YLVA: What is an artisan without a marketplace? A merchant without a stall? And all must be protected, which is the province of the Darugha. Donald MacDonald will attest to how Ayisha has seen to the security of the city with the swiftness of her sword.

DARUGHA (Donald): We are taught when to draw the sword, and when to keep the peace. We are taught to deal kindly and justly with those who do so with us[11]. Ayisha knows the ways of drawing the sword, and the times to keep it sheathed. The defenders of the city and the market support her, as she supports us.


YLVA: None may pass closer to the throne than the Nazir, the chief advisor to the Crown. They have seen the weight of leadership, and help bear the weight of the throne. Let the Nazir Issabell Saint Charles speak to Ayisha’s leadership.

NAZIR (Issi): (to Ayisha) We who serve so close to the throne know well how high these heights can seem. And yet we serve to remind all: “Do not strut arrogantly about the earth: you cannot break it open, nor match the mountains in height.”[12] But we know your heart, and that you seek to bear the burdens of others, not add their glory to your foundation.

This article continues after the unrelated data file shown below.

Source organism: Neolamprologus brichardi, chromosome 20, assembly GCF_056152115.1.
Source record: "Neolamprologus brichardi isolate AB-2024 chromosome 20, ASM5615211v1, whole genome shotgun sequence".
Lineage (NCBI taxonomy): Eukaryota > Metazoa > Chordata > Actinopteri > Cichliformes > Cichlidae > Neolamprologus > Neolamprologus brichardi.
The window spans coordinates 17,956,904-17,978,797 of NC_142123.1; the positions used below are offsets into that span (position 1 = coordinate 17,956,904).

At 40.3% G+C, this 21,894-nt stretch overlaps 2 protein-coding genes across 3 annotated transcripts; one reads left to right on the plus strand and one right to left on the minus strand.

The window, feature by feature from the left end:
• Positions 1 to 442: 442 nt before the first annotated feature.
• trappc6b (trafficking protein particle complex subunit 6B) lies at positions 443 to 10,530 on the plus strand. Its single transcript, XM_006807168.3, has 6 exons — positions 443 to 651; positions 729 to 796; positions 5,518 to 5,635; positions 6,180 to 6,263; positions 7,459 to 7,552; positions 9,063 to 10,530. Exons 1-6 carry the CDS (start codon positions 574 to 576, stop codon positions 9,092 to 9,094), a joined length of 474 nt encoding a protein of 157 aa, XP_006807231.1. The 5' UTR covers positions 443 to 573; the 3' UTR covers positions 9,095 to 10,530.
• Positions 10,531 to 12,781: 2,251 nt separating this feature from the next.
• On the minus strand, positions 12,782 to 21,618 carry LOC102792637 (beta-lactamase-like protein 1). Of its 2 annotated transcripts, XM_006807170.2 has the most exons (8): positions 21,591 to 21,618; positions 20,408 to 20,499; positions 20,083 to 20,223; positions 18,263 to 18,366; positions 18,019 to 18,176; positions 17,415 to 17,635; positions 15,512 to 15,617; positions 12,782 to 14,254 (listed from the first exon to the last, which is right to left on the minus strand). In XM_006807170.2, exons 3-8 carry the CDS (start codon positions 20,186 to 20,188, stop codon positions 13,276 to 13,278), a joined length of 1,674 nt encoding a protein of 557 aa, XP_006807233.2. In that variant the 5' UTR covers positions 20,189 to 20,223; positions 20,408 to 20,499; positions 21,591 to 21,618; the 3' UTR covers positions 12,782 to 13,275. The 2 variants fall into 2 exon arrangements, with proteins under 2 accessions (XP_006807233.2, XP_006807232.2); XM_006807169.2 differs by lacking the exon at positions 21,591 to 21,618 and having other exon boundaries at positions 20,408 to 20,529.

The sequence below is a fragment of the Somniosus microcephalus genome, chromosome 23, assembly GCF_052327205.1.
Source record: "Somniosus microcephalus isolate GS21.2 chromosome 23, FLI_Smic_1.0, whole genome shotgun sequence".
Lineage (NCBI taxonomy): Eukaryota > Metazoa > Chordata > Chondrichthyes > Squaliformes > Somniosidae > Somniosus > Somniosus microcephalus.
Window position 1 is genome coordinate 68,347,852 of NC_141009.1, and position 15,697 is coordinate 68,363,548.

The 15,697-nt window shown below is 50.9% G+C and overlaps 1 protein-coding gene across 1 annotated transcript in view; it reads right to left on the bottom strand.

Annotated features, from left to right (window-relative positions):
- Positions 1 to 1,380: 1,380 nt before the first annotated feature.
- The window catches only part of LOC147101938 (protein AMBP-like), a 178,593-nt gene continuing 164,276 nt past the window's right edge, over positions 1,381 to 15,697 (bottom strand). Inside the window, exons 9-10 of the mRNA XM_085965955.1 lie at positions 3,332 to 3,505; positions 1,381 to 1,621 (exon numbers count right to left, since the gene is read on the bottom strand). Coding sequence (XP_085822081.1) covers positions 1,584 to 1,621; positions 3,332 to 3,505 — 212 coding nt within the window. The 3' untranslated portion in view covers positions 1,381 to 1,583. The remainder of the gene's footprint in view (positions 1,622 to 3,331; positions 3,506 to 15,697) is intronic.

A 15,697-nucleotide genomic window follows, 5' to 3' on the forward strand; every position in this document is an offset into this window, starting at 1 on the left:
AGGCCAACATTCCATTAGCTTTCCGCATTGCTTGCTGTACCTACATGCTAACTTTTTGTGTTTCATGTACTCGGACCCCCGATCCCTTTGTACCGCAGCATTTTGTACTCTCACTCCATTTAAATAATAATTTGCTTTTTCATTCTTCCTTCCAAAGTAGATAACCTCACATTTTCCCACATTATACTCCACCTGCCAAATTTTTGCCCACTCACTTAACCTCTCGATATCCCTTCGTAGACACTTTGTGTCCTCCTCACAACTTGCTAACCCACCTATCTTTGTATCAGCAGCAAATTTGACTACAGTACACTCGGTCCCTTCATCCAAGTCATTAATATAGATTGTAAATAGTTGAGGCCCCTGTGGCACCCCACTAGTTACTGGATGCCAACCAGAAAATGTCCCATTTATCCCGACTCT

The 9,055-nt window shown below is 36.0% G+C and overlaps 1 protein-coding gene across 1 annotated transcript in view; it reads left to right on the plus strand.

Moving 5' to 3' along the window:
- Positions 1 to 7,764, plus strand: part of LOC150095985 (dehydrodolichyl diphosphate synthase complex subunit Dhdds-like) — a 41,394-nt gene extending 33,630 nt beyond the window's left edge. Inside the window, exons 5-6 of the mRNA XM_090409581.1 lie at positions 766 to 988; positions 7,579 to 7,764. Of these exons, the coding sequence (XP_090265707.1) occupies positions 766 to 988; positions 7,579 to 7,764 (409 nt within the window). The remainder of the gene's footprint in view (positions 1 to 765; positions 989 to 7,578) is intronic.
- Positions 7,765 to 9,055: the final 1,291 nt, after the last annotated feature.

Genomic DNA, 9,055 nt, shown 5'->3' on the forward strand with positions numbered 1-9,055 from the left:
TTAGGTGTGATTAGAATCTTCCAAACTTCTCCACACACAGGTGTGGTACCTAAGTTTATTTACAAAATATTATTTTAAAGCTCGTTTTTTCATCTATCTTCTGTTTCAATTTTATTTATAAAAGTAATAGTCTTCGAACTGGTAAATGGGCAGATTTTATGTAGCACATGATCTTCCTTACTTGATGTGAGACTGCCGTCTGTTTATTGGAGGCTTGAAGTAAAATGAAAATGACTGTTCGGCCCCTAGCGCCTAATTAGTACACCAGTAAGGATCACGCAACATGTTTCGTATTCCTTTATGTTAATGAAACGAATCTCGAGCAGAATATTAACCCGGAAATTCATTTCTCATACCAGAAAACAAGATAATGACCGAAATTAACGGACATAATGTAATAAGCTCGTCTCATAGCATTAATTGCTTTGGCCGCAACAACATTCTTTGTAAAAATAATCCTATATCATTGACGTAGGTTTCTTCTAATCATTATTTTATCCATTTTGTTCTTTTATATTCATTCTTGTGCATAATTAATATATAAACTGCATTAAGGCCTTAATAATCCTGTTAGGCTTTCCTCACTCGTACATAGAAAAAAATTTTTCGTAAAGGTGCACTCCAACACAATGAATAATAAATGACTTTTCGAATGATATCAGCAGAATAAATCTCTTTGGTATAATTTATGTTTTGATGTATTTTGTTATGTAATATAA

YLVA: Those appointed to lead our guilds do not lead only Ostad, but the people. None should be put over them without hearing their voices, and contemplating what it means to be their guide and guard. Hear the words of Inez Errotabehere, favored by the Crown and people.

POPULACE SPEAKER (Inez): All who serve in honest faith are equal, and yet some must lead and others follow. Remember: “Uphold justice, even if it is against yourself, your parents, or your close relatives…refrain from your own desire, that you may act justly.”[13] Never forget that if you uphold justice to your people, you will be rewarded with greater than riches.


YLVA: King of Kings, Queen of Queens, seated on the thrones of the Sun and Lion, the Heart and Falcon: You have heard the testimony of the guilds and warriors, the servants and rulers, and the people. In the name of justice and mercy, righteousness and honor, I now ask you to create Ayisha as an Ostad and Kadkoda. Grant her your firman and have her invested with the ceremonial robe.

ROYAL HERALD: Ayisha bint Asad, bearer of the crossed swords and cross, beloved as the lily and excellent in all things, kneel before the throne.